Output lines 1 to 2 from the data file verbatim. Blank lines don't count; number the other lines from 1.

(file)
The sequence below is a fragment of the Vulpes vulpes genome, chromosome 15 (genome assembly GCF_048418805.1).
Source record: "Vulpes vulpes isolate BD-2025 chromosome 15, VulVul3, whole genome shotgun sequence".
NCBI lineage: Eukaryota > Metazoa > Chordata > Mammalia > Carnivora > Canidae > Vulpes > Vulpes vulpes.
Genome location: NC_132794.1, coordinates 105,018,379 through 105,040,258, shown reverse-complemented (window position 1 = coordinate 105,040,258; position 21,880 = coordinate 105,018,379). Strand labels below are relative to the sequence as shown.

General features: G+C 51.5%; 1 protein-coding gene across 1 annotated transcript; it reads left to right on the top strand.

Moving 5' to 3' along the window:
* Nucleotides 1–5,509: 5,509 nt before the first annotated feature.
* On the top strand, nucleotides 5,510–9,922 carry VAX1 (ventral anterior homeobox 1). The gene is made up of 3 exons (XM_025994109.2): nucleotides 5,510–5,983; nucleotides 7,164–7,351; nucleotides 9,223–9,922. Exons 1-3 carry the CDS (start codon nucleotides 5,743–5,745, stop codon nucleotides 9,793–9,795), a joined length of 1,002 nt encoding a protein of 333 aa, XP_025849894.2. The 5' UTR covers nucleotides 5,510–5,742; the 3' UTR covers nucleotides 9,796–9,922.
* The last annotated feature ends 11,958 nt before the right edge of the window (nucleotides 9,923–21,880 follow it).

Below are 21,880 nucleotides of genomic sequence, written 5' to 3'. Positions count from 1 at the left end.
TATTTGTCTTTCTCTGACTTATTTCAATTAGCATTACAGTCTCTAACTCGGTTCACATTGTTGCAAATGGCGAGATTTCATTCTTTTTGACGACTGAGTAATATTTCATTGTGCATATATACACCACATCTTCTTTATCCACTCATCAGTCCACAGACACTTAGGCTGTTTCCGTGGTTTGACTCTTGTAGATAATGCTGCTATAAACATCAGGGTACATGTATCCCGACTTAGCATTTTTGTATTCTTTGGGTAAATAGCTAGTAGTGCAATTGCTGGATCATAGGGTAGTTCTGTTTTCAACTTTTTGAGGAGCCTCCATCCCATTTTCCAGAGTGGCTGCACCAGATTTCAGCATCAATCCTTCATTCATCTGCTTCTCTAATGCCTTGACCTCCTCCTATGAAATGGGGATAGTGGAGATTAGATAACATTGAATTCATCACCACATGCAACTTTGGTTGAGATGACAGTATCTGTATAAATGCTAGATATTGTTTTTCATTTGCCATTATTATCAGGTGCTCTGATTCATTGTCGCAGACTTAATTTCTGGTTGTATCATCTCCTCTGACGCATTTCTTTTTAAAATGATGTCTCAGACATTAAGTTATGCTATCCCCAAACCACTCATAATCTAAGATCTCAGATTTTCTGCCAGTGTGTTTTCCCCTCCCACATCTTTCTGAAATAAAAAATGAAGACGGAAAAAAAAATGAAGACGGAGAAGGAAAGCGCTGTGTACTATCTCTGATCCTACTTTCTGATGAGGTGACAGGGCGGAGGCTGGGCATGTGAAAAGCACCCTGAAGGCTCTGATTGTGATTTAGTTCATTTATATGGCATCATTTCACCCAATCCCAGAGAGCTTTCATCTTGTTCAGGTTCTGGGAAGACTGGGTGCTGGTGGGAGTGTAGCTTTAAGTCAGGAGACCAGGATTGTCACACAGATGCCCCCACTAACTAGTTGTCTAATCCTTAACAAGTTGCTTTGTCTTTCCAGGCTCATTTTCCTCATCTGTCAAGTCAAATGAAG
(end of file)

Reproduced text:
The sequence below is a fragment of the Vulpes vulpes genome, chromosome 15 (genome assembly GCF_048418805.1).
Source record: "Vulpes vulpes isolate BD-2025 chromosome 15, VulVul3, whole genome shotgun sequence".